Writing for children is both a joy and a challenge. As with any work of fiction, no matter how fantastical, characters still need to be grounded in more mundane, true-to-life experiences to build a relatable connection with readers and establish emotional resonance. Kids look for themselves in the books they read; they crave characters who are struggling with similar doubts and fears, trials and triumphs.
While I find it much more exciting to write about ghosts and magic and epic adventures, I’ve realized the importance of including plenty of smaller, more personal moments that explore a character’s complexities and vulnerabilities.
Some experiences, though not necessarily unique to childhood, truly shape a child’s world. A change in family dynamics, friendships, home or school life, etc. can cause that whole world to shift, creating ripples that color every choice, every reaction. Even small events can have a powerful impact if they trigger emotions such as joy, pride, sorrow, fear, or embarrassment.
Think back to the moments from your own childhood, both good and bad, that are seared into your memory—the ones that influenced the things you love, the things you fear, the person you’ve become. Some memories are magical, others awkward or painful. Perhaps you can still feel the grass beneath your bare feet as you play hide and seek on a warm summer evening. You may still hear the sound of your parents fighting, or the buzz of the dentist’s drill as you had your first cavity filled.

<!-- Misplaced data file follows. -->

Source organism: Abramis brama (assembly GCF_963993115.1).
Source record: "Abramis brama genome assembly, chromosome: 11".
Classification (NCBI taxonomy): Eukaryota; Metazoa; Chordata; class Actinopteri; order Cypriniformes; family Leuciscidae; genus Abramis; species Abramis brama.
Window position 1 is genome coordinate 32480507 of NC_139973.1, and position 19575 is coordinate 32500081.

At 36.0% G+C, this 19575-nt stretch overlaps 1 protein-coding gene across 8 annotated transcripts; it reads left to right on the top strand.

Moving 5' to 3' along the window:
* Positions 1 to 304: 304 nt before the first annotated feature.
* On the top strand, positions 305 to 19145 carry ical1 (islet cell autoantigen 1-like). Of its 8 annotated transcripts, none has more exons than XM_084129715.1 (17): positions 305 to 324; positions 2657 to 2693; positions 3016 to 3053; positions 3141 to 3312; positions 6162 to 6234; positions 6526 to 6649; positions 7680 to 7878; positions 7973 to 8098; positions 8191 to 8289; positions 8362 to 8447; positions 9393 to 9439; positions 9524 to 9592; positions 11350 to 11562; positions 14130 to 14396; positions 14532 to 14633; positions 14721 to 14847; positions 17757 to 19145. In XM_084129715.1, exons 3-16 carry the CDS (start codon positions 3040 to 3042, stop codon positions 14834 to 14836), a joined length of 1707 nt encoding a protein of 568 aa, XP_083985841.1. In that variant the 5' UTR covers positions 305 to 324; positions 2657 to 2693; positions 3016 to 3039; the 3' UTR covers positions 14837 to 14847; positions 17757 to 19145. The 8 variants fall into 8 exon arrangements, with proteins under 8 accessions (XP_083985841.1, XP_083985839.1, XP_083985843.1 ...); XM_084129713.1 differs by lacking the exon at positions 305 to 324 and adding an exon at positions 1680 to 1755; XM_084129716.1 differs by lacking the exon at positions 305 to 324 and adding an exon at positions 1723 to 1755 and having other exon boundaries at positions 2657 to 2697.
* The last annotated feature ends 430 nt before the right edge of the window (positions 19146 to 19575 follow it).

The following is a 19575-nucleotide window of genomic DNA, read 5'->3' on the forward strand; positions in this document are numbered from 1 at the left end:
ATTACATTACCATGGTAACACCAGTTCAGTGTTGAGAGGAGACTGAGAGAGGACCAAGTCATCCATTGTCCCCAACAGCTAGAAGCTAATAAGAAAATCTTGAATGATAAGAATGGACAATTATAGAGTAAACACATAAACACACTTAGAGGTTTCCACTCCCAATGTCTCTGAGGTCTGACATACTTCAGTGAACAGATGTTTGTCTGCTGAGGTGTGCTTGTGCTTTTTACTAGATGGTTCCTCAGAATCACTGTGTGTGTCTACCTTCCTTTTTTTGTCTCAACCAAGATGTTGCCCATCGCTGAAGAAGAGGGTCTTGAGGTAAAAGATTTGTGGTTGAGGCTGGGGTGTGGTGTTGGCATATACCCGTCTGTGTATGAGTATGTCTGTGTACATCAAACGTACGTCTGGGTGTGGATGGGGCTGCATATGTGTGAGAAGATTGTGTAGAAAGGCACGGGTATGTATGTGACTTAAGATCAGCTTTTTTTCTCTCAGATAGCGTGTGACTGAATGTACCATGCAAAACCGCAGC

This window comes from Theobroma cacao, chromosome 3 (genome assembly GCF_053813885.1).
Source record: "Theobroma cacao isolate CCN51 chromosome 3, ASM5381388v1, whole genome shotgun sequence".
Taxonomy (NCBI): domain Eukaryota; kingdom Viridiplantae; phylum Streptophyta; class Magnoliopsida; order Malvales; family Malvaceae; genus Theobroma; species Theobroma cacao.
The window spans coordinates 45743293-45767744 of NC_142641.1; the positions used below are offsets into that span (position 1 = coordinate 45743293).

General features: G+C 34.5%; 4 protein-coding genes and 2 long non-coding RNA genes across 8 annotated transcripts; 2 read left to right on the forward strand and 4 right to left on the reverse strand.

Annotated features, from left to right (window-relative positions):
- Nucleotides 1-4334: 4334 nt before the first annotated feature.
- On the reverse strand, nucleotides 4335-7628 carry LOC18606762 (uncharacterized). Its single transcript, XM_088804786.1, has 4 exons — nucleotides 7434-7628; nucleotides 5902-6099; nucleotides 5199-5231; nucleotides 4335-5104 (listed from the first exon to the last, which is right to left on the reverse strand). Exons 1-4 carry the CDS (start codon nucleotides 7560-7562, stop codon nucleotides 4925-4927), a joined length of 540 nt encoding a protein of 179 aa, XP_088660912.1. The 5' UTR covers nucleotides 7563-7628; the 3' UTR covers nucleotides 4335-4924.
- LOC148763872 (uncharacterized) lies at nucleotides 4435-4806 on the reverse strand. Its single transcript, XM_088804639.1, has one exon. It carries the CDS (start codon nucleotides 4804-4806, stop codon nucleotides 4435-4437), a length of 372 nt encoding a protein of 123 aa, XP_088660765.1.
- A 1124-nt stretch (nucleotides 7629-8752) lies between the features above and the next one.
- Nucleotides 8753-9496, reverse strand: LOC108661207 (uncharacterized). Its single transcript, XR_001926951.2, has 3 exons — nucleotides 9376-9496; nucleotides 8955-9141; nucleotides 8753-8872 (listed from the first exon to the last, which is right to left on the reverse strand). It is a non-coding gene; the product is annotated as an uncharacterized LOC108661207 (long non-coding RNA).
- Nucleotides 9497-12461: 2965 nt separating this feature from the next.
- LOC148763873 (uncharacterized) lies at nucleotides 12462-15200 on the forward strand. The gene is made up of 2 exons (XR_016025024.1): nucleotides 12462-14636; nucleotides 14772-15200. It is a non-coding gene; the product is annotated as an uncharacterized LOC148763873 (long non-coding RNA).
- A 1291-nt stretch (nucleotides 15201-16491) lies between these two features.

As you invent experiences for your own young characters, here are a few possibilities to get you started:
- Losing a beloved toy or comfort object
- Fear of the dark
- A visit to the doctor/dentist/orthodontist
- First day of school/attending a new school
- Moving to a new town
- A best friend moving away
- Evolving friend groups
- Mean teachers—or exceptional ones
- Homework or school projects
- An embarrassing moment in front of peers
- First pet
- First crush
- Saving up money for a coveted item
- A new baby in the house
- Coping as the oldest/middle/youngest child
- Parents divorcing or remarrying
It can be easy for adults to brush off the worries of children as simple or “no big deal,” because we forget. We lose perspective. That’s why it’s critical to talk to kids, observe, read, and create connections with their reality, their problems and struggles. Kids are masters at detecting authenticity—or the lack of it. We, as writers, can’t simply fake our way through. We have to get it right.
It’s too important not to.